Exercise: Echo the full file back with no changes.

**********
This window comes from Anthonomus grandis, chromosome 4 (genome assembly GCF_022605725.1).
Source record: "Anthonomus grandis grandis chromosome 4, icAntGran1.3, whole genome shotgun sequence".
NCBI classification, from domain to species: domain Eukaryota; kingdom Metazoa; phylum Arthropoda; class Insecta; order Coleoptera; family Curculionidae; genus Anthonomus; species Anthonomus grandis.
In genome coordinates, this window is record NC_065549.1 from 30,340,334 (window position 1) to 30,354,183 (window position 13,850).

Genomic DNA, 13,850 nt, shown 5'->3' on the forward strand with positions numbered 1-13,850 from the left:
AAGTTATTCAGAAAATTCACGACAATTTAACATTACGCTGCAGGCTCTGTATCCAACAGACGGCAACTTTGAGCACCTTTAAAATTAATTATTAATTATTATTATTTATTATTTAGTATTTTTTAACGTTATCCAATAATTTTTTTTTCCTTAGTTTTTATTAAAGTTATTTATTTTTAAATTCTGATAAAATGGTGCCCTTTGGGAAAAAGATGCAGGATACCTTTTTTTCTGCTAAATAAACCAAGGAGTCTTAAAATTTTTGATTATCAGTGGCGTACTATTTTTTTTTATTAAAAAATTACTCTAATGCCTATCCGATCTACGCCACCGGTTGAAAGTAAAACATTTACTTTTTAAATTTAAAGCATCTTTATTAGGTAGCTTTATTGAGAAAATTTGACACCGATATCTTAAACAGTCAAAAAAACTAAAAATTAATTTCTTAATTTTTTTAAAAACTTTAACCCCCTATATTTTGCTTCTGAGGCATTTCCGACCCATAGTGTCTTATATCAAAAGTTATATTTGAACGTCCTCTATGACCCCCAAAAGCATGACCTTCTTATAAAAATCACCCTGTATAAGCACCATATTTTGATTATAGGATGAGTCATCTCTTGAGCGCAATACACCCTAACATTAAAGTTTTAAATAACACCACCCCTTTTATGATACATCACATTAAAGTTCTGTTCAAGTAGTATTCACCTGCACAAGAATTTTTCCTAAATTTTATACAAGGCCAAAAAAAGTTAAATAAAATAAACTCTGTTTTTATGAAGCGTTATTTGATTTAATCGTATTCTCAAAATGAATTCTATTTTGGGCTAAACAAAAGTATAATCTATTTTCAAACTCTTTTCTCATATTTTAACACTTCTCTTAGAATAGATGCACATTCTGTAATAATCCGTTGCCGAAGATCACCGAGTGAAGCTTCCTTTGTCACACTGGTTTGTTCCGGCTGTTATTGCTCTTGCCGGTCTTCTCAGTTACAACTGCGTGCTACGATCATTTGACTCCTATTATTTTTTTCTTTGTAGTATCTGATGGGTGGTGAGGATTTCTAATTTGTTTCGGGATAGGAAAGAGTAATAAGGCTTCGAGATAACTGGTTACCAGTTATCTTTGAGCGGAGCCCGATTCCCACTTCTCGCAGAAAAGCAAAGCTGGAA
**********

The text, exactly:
This window comes from Anthonomus grandis, chromosome 4 (genome assembly GCF_022605725.1).
Source record: "Anthonomus grandis grandis chromosome 4, icAntGran1.3, whole genome shotgun sequence".
NCBI classification, from domain to species: domain Eukaryota; kingdom Metazoa; phylum Arthropoda; class Insecta; order Coleoptera; family Curculionidae; genus Anthonomus; species Anthonomus grandis.
In genome coordinates, this window is record NC_065549.1 from 30,340,334 (window position 1) to 30,354,183 (window position 13,850).

Genomic DNA, 13,850 nt, shown 5'->3' on the forward strand with positions numbered 1-13,850 from the left:
AAGTTATTCAGAAAATTCACGACAATTTAACATTACGCTGCAGGCTCTGTATCCAACAGACGGCAACTTTGAGCACCTTTAAAATTAATTATTAATTATTATTATTTATTATTTAGTATTTTTTAACGTTATCCAATAATTTTTTTTTCCTTAGTTTTTATTAAAGTTATTTATTTTTAAATTCTGATAAAATGGTGCCCTTTGGGAAAAAGATGCAGGATACCTTTTTTTCTGCTAAATAAACCAAGGAGTCTTAAAATTTTTGATTATCAGTGGCGTACTATTTTTTTTTATTAAAAAATTACTCTAATGCCTATCCGATCTACGCCACCGGTTGAAAGTAAAACATTTACTTTTTAAATTTAAAGCATCTTTATTAGGTAGCTTTATTGAGAAAATTTGACACCGATATCTTAAACAGTCAAAAAAACTAAAAATTAATTTCTTAATTTTTTTAAAAACTTTAACCCCCTATATTTTGCTTCTGAGGCATTTCCGACCCATAGTGTCTTATATCAAAAGTTATATTTGAACGTCCTCTATGACCCCCAAAAGCATGACCTTCTTATAAAAATCACCCTGTATAAGCACCATATTTTGATTATAGGATGAGTCATCTCTTGAGCGCAATACACCCTAACATTAAAGTTTTAAATAACACCACCCCTTTTATGATACATCACATTAAAGTTCTGTTCAAGTAGTATTCACCTGCACAAGAATTTTTCCTAAATTTTATACAAGGCCAAAAAAAGTTAAATAAAATAAACTCTGTTTTTATGAAGCGTTATTTGATTTAATCGTATTCTCAAAATGAATTCTATTTTGGGCTAAACAAAAGTATAATCTATTTTCAAACTCTTTTCTCATATTTTAACACTTCTCTTAGAATAGATGCACATTCTGTAATAATCCGTTGCCGAAGATCACCGAGTGAAGCTTCCTTTGTCACACTGGTTTGTTCCGGCTGTTATTGCTCTTGCCGGTCTTCTCAGTTACAACTGCGTGCTACGATCATTTGACTCCTATTATTTTTTTCTTTGTAGTATCTGATGGGTGGTGAGGATTTCTAATTTGTTTCGGGATAGGAAAGAGTAATAAGGCTTCGAGATAACTGGTTACCAGTTATCTTTGAGCGGAGCCCGATTCCCACTTCTCGCAGAAAAGCAAAGCTGGAA